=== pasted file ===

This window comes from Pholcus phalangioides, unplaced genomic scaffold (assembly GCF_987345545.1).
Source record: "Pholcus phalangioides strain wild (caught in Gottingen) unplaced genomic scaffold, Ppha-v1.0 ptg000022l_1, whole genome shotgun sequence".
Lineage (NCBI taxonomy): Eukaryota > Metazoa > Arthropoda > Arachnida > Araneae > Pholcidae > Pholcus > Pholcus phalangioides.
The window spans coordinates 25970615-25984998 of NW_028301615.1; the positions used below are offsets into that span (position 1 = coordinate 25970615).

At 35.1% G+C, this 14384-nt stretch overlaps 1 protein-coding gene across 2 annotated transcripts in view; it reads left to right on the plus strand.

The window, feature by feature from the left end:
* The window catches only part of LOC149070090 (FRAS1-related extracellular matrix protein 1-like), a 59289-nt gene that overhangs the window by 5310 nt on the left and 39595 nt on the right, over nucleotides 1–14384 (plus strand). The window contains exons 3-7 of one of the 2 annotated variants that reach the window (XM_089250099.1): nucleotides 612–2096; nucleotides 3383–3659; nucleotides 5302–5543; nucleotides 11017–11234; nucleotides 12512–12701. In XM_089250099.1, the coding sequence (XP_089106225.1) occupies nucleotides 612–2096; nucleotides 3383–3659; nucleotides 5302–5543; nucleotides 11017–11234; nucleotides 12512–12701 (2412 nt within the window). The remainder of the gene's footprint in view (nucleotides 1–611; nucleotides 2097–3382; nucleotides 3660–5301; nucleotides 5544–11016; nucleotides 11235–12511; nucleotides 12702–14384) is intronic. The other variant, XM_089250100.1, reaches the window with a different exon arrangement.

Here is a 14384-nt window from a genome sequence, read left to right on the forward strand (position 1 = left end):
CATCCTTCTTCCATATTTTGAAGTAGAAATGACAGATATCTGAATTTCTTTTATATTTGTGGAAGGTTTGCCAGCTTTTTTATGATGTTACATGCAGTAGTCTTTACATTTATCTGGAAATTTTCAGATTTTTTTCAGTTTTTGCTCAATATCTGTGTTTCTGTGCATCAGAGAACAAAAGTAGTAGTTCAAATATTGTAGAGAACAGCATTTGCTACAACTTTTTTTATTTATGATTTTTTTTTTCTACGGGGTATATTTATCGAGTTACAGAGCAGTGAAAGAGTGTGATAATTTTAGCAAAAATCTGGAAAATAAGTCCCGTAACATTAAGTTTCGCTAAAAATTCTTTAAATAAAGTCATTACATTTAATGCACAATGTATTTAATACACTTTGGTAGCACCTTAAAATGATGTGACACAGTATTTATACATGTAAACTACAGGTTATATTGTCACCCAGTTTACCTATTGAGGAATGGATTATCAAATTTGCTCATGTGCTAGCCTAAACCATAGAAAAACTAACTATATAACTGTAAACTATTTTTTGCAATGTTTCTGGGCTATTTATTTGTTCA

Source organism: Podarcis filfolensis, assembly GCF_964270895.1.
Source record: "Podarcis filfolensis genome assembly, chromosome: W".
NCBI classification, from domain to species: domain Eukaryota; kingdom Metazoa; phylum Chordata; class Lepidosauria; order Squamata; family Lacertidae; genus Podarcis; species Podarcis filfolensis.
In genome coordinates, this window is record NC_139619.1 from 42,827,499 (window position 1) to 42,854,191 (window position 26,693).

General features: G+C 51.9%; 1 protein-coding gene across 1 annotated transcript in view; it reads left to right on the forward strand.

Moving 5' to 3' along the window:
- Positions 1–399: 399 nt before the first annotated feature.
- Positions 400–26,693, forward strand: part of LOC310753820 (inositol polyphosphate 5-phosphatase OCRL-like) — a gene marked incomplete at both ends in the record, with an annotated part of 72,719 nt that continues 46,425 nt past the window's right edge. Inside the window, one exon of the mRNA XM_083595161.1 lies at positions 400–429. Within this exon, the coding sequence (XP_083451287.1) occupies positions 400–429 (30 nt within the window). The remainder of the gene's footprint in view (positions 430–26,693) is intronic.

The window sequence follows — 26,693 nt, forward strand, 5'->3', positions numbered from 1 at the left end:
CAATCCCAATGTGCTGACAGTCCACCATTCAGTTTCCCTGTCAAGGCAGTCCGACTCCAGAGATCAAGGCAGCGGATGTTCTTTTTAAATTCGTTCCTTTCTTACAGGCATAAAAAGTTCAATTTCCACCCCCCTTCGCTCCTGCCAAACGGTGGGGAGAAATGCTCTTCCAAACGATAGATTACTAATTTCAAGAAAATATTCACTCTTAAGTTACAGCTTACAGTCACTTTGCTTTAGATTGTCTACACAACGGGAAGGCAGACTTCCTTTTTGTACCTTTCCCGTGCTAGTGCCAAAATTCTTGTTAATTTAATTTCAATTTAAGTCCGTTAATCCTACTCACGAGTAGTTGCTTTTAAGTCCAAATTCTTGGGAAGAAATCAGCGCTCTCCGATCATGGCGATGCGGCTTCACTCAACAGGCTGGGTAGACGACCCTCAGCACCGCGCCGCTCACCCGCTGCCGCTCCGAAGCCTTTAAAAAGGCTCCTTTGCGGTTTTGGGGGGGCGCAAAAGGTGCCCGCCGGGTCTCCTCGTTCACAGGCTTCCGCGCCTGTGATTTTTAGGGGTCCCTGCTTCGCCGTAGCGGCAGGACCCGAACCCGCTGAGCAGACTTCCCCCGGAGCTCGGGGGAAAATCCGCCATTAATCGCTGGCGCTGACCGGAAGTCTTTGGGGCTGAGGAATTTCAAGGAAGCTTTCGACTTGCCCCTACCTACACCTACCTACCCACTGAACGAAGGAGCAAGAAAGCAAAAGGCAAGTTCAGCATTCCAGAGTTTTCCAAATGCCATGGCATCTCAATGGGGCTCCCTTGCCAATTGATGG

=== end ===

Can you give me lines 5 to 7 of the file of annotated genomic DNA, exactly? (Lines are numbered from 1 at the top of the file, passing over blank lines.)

At 35.1% G+C, this 14384-nt stretch overlaps 1 protein-coding gene across 2 annotated transcripts in view; it reads left to right on the plus strand.

The window, feature by feature from the left end:
* The window catches only part of LOC149070090 (FRAS1-related extracellular matrix protein 1-like), a 59289-nt gene that overhangs the window by 5310 nt on the left and 39595 nt on the right, over nucleotides 1–14384 (plus strand). The window contains exons 3-7 of one of the 2 annotated variants that reach the window (XM_089250099.1): nucleotides 612–2096; nucleotides 3383–3659; nucleotides 5302–5543; nucleotides 11017–11234; nucleotides 12512–12701. In XM_089250099.1, the coding sequence (XP_089106225.1) occupies nucleotides 612–2096; nucleotides 3383–3659; nucleotides 5302–5543; nucleotides 11017–11234; nucleotides 12512–12701 (2412 nt within the window). The remainder of the gene's footprint in view (nucleotides 1–611; nucleotides 2097–3382; nucleotides 3660–5301; nucleotides 5544–11016; nucleotides 11235–12511; nucleotides 12702–14384) is intronic. The other variant, XM_089250100.1, reaches the window with a different exon arrangement.